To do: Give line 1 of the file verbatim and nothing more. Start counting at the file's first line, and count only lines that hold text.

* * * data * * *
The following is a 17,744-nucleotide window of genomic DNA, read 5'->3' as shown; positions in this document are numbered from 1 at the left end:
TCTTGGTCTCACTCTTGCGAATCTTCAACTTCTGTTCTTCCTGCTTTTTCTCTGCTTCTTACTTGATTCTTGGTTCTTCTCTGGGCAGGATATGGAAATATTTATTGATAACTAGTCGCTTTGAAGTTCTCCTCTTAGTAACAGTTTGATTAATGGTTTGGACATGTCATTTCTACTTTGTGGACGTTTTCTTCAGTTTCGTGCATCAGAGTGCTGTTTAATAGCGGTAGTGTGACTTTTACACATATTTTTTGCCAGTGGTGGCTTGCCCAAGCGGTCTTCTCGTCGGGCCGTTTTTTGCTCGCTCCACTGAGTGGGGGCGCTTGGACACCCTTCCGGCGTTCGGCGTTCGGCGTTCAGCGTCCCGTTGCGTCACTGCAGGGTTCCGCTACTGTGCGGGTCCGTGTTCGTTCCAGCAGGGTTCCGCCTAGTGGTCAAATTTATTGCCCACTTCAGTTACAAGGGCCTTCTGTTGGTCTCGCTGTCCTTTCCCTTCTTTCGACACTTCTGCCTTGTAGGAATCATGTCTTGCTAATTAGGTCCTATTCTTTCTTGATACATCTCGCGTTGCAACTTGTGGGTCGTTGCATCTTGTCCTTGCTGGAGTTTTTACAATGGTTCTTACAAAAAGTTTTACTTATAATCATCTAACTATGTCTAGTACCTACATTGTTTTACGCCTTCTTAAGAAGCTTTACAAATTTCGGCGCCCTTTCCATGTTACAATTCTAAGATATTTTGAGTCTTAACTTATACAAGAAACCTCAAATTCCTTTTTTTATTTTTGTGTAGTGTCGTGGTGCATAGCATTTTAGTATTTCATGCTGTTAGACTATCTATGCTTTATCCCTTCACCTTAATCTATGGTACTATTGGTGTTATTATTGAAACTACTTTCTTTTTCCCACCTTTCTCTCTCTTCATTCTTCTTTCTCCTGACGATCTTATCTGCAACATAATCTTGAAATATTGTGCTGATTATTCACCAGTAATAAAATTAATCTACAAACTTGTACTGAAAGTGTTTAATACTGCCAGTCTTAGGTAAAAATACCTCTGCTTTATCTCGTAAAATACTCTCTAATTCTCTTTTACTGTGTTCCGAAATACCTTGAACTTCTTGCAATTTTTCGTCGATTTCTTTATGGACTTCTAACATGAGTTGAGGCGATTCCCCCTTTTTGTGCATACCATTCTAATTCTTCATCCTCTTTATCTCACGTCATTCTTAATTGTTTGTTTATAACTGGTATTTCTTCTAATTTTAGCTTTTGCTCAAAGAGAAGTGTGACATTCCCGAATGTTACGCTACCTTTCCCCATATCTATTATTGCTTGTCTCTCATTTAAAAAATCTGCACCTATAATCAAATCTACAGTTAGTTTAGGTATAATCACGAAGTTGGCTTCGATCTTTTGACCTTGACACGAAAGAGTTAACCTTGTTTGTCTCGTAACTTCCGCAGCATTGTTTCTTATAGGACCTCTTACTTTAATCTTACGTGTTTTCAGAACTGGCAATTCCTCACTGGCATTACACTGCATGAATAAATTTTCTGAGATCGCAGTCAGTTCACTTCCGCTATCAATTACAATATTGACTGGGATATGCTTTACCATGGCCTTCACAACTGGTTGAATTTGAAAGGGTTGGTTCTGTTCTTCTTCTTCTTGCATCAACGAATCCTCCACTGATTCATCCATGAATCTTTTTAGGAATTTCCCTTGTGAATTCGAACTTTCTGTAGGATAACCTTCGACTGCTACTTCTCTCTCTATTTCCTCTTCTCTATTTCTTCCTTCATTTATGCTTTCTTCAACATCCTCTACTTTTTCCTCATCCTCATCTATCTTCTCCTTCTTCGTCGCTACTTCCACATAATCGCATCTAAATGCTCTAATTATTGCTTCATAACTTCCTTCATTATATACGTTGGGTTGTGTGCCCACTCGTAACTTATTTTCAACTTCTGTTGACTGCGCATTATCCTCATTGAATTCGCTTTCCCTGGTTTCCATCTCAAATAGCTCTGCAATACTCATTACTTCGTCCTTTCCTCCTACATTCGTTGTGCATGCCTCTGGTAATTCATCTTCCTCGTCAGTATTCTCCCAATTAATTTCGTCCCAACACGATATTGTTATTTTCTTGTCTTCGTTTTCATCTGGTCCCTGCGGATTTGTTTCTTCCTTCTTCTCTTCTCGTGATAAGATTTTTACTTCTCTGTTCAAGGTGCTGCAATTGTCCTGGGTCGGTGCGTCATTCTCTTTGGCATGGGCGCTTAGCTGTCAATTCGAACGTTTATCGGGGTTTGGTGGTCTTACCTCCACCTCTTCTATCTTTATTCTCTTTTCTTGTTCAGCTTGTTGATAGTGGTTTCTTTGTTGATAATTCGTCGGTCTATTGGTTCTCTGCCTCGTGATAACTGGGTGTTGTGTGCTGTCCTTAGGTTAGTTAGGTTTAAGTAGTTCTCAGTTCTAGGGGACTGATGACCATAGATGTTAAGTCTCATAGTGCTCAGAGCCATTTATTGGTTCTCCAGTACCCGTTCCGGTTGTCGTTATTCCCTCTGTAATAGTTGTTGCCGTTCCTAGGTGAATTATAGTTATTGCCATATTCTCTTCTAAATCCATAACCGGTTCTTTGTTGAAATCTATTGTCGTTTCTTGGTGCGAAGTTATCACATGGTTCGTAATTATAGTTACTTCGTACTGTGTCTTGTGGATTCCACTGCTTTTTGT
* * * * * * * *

The following is a 17,744-nucleotide window of genomic DNA, read 5'->3' as shown; positions in this document are numbered from 1 at the left end: